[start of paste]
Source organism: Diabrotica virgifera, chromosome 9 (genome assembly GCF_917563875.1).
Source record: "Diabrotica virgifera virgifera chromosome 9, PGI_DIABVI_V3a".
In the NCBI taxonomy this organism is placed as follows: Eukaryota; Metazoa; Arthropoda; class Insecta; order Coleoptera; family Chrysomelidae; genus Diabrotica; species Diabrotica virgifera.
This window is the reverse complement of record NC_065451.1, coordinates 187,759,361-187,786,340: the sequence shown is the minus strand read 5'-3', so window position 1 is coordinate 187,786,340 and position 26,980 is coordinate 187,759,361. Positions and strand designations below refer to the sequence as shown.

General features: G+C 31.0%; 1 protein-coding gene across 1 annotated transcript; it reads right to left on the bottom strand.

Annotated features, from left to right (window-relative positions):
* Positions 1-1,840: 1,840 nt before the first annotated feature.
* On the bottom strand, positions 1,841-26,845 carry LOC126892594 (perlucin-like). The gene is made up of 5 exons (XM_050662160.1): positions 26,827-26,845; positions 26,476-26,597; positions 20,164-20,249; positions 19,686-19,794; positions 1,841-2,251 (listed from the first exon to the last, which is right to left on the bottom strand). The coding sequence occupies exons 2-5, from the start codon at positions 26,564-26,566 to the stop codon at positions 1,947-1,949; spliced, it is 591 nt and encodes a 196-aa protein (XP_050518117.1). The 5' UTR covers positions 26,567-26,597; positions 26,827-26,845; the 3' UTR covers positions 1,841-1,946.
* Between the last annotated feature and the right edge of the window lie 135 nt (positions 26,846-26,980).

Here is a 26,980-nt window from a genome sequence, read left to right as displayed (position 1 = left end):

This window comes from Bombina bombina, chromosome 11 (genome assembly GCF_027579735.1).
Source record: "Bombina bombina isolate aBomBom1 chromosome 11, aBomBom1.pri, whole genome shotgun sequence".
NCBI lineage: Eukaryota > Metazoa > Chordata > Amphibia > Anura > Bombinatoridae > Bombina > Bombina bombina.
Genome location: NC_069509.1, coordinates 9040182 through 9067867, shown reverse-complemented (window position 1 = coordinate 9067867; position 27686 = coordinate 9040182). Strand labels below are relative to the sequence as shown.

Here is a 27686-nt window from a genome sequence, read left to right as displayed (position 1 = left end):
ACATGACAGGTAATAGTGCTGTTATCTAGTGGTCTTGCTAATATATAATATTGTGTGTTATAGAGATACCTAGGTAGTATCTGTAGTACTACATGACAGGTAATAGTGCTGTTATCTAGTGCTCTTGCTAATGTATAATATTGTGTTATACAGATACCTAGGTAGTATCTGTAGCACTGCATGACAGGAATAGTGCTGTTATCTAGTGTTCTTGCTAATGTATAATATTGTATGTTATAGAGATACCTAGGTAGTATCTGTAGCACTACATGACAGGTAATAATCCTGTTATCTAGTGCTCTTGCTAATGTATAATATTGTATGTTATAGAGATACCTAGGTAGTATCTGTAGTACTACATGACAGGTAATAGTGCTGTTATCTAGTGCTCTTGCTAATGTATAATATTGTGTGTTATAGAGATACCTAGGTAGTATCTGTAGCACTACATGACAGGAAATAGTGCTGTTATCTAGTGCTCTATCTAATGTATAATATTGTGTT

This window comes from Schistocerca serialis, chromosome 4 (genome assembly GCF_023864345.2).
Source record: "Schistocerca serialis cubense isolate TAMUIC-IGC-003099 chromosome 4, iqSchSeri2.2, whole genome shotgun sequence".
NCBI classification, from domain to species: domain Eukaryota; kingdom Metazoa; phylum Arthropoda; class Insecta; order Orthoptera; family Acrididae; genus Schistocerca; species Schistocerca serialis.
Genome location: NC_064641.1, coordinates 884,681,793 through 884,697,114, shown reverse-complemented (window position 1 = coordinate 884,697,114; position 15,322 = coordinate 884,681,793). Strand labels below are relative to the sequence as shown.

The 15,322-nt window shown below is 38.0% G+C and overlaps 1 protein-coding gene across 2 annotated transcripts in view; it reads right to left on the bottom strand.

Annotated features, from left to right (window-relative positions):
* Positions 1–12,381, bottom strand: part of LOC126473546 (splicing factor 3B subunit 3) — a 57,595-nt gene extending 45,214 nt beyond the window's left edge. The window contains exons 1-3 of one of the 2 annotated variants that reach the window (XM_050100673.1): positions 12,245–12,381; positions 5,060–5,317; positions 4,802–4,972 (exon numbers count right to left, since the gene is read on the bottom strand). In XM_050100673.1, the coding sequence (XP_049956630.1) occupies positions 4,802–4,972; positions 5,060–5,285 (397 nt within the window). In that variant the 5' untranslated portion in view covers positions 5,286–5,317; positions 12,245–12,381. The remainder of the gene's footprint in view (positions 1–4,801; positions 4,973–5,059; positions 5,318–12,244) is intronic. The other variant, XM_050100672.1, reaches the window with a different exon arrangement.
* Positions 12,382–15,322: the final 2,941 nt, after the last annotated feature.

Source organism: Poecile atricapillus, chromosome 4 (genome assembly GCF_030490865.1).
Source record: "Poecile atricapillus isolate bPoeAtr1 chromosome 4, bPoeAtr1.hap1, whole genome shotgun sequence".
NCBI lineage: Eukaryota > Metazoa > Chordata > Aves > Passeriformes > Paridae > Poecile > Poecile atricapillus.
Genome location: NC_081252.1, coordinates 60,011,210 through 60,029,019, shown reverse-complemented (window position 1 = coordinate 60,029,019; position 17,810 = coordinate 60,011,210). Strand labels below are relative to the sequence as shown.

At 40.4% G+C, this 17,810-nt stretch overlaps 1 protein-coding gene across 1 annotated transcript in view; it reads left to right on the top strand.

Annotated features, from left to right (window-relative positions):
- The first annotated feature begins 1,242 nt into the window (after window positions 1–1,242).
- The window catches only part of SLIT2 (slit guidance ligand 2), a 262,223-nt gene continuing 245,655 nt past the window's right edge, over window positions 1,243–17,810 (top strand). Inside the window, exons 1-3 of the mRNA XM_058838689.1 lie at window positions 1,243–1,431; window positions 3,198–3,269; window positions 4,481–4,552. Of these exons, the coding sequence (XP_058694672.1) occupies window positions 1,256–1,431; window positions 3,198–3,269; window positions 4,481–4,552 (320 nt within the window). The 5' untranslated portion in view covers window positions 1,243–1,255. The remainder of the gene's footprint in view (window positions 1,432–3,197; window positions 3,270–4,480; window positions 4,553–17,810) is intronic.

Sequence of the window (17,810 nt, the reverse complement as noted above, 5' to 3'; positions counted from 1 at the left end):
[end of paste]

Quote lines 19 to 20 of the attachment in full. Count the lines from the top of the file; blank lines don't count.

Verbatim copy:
NCBI classification, from domain to species: domain Eukaryota; kingdom Metazoa; phylum Arthropoda; class Insecta; order Orthoptera; family Acrididae; genus Schistocerca; species Schistocerca serialis.
Genome location: NC_064641.1, coordinates 884,681,793 through 884,697,114, shown reverse-complemented (window position 1 = coordinate 884,697,114; position 15,322 = coordinate 884,681,793). Strand labels below are relative to the sequence as shown.